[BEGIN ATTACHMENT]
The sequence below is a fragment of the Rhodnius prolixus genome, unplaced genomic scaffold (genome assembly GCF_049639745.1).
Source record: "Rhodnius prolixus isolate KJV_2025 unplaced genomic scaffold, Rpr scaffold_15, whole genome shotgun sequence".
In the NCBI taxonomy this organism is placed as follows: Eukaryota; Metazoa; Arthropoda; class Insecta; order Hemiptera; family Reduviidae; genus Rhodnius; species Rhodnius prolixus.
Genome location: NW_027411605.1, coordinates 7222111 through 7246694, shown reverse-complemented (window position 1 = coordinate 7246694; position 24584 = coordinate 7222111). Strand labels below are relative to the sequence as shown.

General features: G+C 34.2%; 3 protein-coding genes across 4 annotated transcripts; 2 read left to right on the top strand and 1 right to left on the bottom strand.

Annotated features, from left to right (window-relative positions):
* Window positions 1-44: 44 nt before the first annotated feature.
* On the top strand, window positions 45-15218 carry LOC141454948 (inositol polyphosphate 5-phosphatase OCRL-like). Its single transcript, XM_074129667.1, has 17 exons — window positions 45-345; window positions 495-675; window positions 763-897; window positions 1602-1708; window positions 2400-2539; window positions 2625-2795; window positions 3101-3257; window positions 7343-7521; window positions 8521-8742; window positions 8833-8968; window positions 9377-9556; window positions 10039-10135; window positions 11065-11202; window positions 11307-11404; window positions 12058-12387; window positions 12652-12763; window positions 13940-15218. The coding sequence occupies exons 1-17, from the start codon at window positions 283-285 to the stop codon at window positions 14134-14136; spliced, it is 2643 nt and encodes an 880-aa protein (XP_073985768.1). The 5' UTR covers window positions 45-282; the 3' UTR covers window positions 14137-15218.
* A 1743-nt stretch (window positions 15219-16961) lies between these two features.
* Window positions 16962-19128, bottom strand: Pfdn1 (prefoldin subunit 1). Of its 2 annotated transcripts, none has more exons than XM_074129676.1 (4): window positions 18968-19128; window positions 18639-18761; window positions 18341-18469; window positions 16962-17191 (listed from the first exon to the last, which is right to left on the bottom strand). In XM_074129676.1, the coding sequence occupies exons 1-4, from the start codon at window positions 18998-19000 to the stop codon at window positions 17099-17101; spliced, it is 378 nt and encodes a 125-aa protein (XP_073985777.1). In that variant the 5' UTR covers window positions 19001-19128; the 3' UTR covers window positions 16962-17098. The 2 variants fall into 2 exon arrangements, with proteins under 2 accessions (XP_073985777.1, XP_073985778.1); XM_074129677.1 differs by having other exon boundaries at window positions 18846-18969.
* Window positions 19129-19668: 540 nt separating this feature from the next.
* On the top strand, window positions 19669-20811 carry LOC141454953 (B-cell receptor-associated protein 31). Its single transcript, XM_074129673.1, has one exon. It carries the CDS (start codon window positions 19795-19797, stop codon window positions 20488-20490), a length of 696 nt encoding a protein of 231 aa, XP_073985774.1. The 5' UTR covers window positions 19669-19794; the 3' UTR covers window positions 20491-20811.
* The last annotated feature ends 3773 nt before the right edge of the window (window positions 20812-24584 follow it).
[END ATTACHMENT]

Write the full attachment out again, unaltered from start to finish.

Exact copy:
The sequence below is a fragment of the Rhodnius prolixus genome, unplaced genomic scaffold (genome assembly GCF_049639745.1).
Source record: "Rhodnius prolixus isolate KJV_2025 unplaced genomic scaffold, Rpr scaffold_15, whole genome shotgun sequence".
In the NCBI taxonomy this organism is placed as follows: Eukaryota; Metazoa; Arthropoda; class Insecta; order Hemiptera; family Reduviidae; genus Rhodnius; species Rhodnius prolixus.
Genome location: NW_027411605.1, coordinates 7222111 through 7246694, shown reverse-complemented (window position 1 = coordinate 7246694; position 24584 = coordinate 7222111). Strand labels below are relative to the sequence as shown.

General features: G+C 34.2%; 3 protein-coding genes across 4 annotated transcripts; 2 read left to right on the top strand and 1 right to left on the bottom strand.

Annotated features, from left to right (window-relative positions):
* Window positions 1-44: 44 nt before the first annotated feature.
* On the top strand, window positions 45-15218 carry LOC141454948 (inositol polyphosphate 5-phosphatase OCRL-like). Its single transcript, XM_074129667.1, has 17 exons — window positions 45-345; window positions 495-675; window positions 763-897; window positions 1602-1708; window positions 2400-2539; window positions 2625-2795; window positions 3101-3257; window positions 7343-7521; window positions 8521-8742; window positions 8833-8968; window positions 9377-9556; window positions 10039-10135; window positions 11065-11202; window positions 11307-11404; window positions 12058-12387; window positions 12652-12763; window positions 13940-15218. The coding sequence occupies exons 1-17, from the start codon at window positions 283-285 to the stop codon at window positions 14134-14136; spliced, it is 2643 nt and encodes an 880-aa protein (XP_073985768.1). The 5' UTR covers window positions 45-282; the 3' UTR covers window positions 14137-15218.
* A 1743-nt stretch (window positions 15219-16961) lies between these two features.
* Window positions 16962-19128, bottom strand: Pfdn1 (prefoldin subunit 1). Of its 2 annotated transcripts, none has more exons than XM_074129676.1 (4): window positions 18968-19128; window positions 18639-18761; window positions 18341-18469; window positions 16962-17191 (listed from the first exon to the last, which is right to left on the bottom strand). In XM_074129676.1, the coding sequence occupies exons 1-4, from the start codon at window positions 18998-19000 to the stop codon at window positions 17099-17101; spliced, it is 378 nt and encodes a 125-aa protein (XP_073985777.1). In that variant the 5' UTR covers window positions 19001-19128; the 3' UTR covers window positions 16962-17098. The 2 variants fall into 2 exon arrangements, with proteins under 2 accessions (XP_073985777.1, XP_073985778.1); XM_074129677.1 differs by having other exon boundaries at window positions 18846-18969.
* Window positions 19129-19668: 540 nt separating this feature from the next.
* On the top strand, window positions 19669-20811 carry LOC141454953 (B-cell receptor-associated protein 31). Its single transcript, XM_074129673.1, has one exon. It carries the CDS (start codon window positions 19795-19797, stop codon window positions 20488-20490), a length of 696 nt encoding a protein of 231 aa, XP_073985774.1. The 5' UTR covers window positions 19669-19794; the 3' UTR covers window positions 20491-20811.
* The last annotated feature ends 3773 nt before the right edge of the window (window positions 20812-24584 follow it).